Vertical farming and hydroponics are viable solutions to increase food production in the Philippines, given the country's dwindling land and water resources.
The Department of Agriculture (DA) during the Duterte administration actively advocated the adoption of vertical farming and hydroponics under the Plant, Plant, Plant program during the pandemic as a measure to augment the country's food supply and push for the adoption of non-traditional planting systems.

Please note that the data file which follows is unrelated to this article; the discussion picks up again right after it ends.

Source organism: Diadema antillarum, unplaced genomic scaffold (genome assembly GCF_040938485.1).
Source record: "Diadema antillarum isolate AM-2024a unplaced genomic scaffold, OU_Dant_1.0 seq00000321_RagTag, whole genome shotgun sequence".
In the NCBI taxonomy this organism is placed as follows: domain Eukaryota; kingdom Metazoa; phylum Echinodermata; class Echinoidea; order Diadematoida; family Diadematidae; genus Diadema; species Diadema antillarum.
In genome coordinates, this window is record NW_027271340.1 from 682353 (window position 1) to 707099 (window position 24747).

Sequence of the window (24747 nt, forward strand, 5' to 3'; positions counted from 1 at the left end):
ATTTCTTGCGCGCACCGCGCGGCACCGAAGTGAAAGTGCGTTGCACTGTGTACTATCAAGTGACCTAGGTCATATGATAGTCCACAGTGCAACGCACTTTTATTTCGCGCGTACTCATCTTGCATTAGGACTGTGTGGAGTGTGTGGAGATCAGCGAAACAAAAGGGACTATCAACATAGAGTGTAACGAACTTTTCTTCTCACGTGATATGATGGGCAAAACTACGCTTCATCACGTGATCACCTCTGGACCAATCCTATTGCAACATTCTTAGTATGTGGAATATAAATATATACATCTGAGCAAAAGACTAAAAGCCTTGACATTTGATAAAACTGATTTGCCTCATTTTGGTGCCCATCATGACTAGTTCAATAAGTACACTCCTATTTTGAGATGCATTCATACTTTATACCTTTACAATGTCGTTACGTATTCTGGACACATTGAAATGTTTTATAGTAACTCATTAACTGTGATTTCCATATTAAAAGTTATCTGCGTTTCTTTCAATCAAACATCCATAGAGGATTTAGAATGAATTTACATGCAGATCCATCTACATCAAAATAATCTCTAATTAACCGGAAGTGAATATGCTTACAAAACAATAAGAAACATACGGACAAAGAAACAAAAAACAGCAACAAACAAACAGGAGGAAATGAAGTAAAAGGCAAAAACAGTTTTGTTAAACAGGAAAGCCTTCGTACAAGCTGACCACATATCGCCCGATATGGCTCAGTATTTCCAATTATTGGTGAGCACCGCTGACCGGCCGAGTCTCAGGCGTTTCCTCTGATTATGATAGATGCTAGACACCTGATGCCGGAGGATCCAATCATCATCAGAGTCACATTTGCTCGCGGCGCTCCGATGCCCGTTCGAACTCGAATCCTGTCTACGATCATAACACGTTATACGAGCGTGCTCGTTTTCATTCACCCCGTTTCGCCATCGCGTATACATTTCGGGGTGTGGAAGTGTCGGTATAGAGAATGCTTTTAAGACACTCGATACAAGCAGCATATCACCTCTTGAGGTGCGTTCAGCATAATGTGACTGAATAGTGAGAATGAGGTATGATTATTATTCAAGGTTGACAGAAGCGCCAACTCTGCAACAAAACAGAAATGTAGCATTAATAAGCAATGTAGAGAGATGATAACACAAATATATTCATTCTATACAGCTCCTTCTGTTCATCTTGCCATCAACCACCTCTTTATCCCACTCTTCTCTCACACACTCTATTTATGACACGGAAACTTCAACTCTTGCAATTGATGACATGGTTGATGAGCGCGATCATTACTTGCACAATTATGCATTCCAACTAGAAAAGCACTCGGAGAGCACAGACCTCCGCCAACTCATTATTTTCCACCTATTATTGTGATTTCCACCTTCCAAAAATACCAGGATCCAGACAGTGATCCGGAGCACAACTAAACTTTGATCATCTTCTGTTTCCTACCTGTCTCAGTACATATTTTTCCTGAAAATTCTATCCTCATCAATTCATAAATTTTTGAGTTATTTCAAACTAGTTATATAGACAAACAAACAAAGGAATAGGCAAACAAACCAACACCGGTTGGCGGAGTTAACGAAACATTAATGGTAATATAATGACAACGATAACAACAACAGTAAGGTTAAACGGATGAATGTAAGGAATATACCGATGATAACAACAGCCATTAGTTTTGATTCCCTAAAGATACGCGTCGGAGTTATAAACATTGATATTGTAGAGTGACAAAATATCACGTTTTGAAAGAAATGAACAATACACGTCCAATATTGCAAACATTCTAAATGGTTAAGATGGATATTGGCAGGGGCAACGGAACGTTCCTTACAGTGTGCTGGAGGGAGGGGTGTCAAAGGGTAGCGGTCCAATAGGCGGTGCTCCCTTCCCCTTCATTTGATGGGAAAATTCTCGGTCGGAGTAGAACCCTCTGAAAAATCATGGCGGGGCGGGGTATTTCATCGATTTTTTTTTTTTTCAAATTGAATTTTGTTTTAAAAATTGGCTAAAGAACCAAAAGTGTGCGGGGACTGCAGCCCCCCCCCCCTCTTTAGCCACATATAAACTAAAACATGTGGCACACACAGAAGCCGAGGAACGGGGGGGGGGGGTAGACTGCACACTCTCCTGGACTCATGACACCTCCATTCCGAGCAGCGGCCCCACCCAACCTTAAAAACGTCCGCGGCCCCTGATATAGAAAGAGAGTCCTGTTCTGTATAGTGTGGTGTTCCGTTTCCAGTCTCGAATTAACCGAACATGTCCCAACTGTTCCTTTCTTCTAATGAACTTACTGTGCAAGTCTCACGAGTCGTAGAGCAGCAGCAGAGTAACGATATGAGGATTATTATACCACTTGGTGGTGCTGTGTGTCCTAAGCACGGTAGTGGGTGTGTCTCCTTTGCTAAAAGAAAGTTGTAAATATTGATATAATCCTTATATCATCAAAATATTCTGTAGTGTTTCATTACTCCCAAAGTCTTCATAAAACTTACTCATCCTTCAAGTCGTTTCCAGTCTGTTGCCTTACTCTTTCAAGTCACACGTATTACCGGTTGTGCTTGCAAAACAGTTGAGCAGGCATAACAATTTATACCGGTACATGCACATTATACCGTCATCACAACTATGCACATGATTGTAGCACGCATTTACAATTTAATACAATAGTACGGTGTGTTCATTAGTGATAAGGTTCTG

Among the state universities and colleges in the Philippines, it is the Central Luzon State University (CLSU) in Muñoz, Nueva Ecija, which is active in developing and promoting vertical farming and hydroponics through its College of Engineering.
CLSU's technology demonstration system clearly shows how viable vertical farming combined with hydroponics is, as it occupies only 72 square meters and can accommodate 88 towers for growing crops. Each tower can grow 70 leafy vegetables as well as herbs, and the system costs P350,000. Based on CLSU's estimate, the 72-square meter system can generate gross revenues of P300,000 per year.
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